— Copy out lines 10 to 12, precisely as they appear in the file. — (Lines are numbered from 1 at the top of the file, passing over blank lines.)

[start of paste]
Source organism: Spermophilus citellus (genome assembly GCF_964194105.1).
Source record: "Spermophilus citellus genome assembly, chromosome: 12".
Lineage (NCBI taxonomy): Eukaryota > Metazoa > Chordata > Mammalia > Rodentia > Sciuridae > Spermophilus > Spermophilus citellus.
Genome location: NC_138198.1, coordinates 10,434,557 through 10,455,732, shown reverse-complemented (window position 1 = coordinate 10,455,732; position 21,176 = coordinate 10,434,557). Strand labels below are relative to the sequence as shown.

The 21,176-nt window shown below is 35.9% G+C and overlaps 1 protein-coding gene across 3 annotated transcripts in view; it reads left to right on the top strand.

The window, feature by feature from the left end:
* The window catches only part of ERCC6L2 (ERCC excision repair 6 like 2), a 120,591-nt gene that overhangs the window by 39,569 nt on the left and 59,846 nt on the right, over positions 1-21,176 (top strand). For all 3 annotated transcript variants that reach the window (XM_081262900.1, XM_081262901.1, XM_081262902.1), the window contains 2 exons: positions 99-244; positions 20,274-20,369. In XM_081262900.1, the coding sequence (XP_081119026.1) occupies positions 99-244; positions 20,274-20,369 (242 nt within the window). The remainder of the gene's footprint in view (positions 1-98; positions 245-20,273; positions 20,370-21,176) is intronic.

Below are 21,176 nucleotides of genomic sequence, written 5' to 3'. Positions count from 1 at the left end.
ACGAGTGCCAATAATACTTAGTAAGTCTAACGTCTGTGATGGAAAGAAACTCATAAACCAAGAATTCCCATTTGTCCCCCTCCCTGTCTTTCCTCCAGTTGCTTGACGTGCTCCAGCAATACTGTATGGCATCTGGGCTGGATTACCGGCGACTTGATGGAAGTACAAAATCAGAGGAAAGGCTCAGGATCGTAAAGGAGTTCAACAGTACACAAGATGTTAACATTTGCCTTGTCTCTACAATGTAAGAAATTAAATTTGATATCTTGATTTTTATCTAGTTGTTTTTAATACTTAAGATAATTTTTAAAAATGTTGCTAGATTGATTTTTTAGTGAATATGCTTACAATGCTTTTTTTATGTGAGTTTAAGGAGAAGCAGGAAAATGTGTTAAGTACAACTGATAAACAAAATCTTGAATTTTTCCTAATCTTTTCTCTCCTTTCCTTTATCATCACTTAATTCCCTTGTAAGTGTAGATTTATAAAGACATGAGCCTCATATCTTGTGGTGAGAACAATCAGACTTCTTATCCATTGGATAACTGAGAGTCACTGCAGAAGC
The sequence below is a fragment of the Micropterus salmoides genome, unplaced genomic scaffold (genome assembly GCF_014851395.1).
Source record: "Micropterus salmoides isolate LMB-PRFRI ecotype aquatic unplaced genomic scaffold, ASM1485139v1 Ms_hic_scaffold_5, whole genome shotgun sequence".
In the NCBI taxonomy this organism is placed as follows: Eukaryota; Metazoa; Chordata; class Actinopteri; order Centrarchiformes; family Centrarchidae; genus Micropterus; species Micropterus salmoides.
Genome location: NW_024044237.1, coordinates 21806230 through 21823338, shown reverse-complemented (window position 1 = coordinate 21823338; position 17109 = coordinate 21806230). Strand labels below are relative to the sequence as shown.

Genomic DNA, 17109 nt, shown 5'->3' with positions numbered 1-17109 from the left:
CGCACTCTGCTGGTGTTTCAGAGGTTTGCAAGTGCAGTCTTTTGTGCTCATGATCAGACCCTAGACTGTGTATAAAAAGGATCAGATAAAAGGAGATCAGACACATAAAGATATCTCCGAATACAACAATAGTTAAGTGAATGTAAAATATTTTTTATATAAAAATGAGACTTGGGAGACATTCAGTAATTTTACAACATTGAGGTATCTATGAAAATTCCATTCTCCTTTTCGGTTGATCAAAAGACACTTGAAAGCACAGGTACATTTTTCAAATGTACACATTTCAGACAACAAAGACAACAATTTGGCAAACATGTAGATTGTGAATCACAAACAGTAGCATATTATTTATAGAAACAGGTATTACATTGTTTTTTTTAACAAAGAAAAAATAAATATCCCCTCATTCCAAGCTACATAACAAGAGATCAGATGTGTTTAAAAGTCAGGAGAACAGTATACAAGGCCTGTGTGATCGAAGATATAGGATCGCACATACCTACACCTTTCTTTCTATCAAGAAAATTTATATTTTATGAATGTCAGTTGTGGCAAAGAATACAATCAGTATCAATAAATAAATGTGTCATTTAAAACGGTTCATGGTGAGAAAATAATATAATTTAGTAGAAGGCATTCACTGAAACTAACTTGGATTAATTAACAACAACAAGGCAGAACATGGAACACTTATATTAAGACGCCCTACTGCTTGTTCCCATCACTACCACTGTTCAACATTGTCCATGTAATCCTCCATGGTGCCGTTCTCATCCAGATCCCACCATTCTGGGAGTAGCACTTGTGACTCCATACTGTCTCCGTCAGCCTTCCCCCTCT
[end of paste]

The sequence below is a fragment of the Micropterus salmoides genome, unplaced genomic scaffold (genome assembly GCF_014851395.1).
Source record: "Micropterus salmoides isolate LMB-PRFRI ecotype aquatic unplaced genomic scaffold, ASM1485139v1 Ms_hic_scaffold_5, whole genome shotgun sequence".
In the NCBI taxonomy this organism is placed as follows: Eukaryota; Metazoa; Chordata; class Actinopteri; order Centrarchiformes; family Centrarchidae; genus Micropterus; species Micropterus salmoides.